"This Constitution (Draft Proposal) is written with the future in mind. It is intended to set forth a basic model, and fundamental principles and guidelines, for the nature and functioning of a vastly different society and government than now exists: the New Socialist Republic in North America, a socialist state which would embody, institutionalize and promote radically different relations and values among people; a socialist state whose final and fundamental aim would be to achieve, together with the revolutionary struggle throughout the world, the emancipation of humanity as a whole and the opening of a whole new epoch in human history—communism—with the final abolition of all exploitative and oppressive relations among human beings and the destructive antagonistic conflicts to which these relations give rise."4
Today we ARE building a movement for revolution—a revolution that WILL put this visionary document into practice. So it is extremely important, exciting, and relevant to study, discuss, and debate what the rules of a whole new game will be... and how they will be a guide for those who will lead the new state power for what to do on Day One, and after.
This Constitution for the New Socialist Republic in North America (Draft Proposal) would take effect in a society where the capitalist-imperialist state of the U.S. and its institutions would have been defeated, abolished, and dismantled by masses of people, led by their vanguard, the Revolutionary Communist Party, USA. In its place a new, revolutionary state would have been born.
The relations at the base of this socialist society would be radically transformed from the old, capitalist ways. Instead of a handful of capitalists monopolizing ownership of the wealth produced by the labor of millions of people, the means of producing society's material needs would be placed under socialist state public ownership, with the economy serving the betterment of society and humanity, the advance of the world revolution, and the protection of the environment.
Further, the relations among people in a socialist economy would be dramatically changed. People would not be pitted against each other in a struggle to survive in the capitalist snake pit, but millions and millions of people would work "based on and promoting relations and values of people working cooperatively for the common good and for the interests of world humanity"5; and where the spheres of social consumption were being expanded continually, and consciously.
It is through the overall process of making revolution and moving, through waves of struggle and transformation, to a communist world that it will be possible to overcome the effects and legacy of the oppression of Black people and all relations of social inequality. The struggle in socialist society to dig up the soil that breeds capitalism, to change people's thinking, to forge new values, and to defeat attempts at counterrevolution will be complex and protracted, and the outcome is not a sure thing.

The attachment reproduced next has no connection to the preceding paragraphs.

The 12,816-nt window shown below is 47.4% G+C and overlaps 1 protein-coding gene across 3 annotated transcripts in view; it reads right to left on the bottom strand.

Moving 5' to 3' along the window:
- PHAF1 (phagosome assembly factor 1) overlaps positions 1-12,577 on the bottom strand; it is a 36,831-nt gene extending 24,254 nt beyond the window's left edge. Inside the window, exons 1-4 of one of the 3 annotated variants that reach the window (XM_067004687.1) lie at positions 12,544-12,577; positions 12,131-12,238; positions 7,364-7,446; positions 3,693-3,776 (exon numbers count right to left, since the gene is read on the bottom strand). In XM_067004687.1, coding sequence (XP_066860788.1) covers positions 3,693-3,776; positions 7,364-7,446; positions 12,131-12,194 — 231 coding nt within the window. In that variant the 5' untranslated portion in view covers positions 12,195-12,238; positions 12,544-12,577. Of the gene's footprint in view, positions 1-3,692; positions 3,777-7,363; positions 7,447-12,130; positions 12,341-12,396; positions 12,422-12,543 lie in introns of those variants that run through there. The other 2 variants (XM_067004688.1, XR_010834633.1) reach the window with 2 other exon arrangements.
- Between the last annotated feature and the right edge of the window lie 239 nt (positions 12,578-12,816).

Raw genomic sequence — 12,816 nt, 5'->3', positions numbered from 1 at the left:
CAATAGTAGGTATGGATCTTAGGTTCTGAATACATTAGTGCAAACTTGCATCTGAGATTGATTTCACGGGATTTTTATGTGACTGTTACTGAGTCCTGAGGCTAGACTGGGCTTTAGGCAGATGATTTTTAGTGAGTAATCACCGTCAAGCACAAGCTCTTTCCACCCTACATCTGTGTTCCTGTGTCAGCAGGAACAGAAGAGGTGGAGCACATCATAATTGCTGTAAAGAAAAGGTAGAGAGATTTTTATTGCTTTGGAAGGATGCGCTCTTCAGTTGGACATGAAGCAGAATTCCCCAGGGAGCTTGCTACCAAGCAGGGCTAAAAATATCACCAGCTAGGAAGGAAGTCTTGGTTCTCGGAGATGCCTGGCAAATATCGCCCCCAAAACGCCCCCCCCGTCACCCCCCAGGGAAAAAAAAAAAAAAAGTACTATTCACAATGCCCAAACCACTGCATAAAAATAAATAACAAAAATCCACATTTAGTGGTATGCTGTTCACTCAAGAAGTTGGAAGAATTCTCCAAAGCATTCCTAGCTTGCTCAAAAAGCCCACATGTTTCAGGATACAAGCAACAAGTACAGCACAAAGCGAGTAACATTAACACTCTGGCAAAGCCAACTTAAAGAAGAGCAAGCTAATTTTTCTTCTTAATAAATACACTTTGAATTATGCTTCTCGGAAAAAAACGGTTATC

But with a new state power, it can be accomplished. And decisive measures and changes will take effect right away! The Constitution for the New Socialist Republic provides the necessary direction and framework. The police forces of the old society that had brutalized and degraded Black and Latino youth, that functioned as an occupying army, that maimed and killed in the name of security—they will have been disbanded with the seizure of state power. New public security forces will be created. They will protect the victories of the revolution. They will ensure the safety and rights of the people, including the right to take responsibility for the direction of society. These new public security forces will help people resolve disputes and problems among themselves in non-antagonistic ways.
Right away, resources will be channeled into the former ghettoes and barrios to provide housing and health care, cultural and recreational facilities. People will have the opportunity to engage in meaningful work that contributes to the all-around transformation of society. The society envisioned by this Constitution is one in which architects, urban planners, ecologists, artists, and other professionals will be joining with the youth and with residents of these areas to solve problems and learn from each other—and take part together in great debates and struggle over how to move society forward and overcome the scars of the past.
On the question of doing away with national oppression the Preamble to the Constitution for the New Socialist Republic in North America (Draft Proposal) states: